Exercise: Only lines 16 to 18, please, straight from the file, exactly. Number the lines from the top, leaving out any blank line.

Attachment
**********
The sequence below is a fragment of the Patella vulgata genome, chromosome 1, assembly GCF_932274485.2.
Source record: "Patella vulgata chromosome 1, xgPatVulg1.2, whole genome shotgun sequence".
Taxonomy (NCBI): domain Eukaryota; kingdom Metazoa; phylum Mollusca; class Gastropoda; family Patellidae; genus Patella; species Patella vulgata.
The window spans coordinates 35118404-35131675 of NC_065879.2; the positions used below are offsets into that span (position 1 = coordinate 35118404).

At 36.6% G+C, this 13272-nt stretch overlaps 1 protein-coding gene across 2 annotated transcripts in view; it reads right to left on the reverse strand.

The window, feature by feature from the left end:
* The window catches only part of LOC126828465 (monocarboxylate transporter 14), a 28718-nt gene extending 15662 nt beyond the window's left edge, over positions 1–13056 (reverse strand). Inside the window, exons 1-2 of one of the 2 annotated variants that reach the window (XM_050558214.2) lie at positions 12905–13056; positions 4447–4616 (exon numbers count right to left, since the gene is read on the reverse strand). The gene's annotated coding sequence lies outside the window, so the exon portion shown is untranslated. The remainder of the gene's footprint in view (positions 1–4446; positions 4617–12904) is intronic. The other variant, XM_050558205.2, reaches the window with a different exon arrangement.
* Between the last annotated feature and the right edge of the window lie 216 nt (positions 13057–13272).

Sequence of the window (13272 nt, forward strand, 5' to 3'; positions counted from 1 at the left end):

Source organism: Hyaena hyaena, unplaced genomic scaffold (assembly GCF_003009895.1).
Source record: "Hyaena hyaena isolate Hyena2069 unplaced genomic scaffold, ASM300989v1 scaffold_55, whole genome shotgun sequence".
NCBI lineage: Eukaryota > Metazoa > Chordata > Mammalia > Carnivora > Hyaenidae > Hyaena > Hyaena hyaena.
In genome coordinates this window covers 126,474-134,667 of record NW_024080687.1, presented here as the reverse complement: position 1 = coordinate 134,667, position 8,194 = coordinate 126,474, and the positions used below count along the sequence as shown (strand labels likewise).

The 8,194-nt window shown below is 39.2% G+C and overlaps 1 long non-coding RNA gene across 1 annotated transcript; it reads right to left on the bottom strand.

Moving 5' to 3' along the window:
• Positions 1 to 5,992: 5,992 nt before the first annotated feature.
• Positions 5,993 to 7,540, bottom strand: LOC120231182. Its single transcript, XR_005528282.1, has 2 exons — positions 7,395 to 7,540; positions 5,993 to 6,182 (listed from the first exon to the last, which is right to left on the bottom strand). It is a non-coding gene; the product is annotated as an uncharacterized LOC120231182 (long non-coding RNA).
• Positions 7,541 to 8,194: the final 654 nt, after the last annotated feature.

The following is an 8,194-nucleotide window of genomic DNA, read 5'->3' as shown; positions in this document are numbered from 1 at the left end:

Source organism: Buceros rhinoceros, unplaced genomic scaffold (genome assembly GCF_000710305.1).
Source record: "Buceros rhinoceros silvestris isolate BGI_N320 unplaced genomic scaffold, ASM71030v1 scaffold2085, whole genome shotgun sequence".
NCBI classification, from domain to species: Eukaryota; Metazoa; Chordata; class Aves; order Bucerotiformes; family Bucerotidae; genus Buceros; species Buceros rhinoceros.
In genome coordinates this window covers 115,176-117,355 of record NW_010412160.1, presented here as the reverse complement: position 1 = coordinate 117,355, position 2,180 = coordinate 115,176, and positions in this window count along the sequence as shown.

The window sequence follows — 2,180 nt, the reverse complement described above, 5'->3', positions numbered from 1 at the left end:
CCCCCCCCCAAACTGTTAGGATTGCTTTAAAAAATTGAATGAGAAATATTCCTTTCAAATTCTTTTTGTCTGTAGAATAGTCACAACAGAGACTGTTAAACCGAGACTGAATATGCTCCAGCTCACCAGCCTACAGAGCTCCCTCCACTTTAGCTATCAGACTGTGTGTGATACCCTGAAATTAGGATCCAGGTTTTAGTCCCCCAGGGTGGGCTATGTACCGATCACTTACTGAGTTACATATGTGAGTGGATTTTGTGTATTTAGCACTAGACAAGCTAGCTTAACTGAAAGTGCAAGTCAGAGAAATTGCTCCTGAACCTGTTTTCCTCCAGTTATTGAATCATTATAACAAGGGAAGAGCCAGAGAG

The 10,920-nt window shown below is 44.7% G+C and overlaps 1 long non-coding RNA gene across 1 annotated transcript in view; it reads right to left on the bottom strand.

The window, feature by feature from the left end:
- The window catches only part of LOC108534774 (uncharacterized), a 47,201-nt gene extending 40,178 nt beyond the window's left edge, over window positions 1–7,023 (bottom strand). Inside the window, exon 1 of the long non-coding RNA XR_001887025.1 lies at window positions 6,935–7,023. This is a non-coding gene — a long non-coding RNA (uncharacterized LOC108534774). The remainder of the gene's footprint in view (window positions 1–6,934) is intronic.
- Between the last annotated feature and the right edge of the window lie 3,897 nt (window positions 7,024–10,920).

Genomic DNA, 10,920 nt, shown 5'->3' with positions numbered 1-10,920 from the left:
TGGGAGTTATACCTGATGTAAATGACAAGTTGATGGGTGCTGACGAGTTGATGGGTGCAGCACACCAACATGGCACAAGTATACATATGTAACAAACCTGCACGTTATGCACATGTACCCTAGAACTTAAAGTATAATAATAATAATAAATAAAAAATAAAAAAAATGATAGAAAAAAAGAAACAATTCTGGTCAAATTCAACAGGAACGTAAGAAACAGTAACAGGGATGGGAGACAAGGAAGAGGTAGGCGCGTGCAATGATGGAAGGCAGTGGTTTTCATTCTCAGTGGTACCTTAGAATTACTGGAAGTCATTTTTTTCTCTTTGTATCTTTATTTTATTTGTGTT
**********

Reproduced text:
• Positions 1 to 5,992: 5,992 nt before the first annotated feature.
• Positions 5,993 to 7,540, bottom strand: LOC120231182. Its single transcript, XR_005528282.1, has 2 exons — positions 7,395 to 7,540; positions 5,993 to 6,182 (listed from the first exon to the last, which is right to left on the bottom strand). It is a non-coding gene; the product is annotated as an uncharacterized LOC120231182 (long non-coding RNA).
• Positions 7,541 to 8,194: the final 654 nt, after the last annotated feature.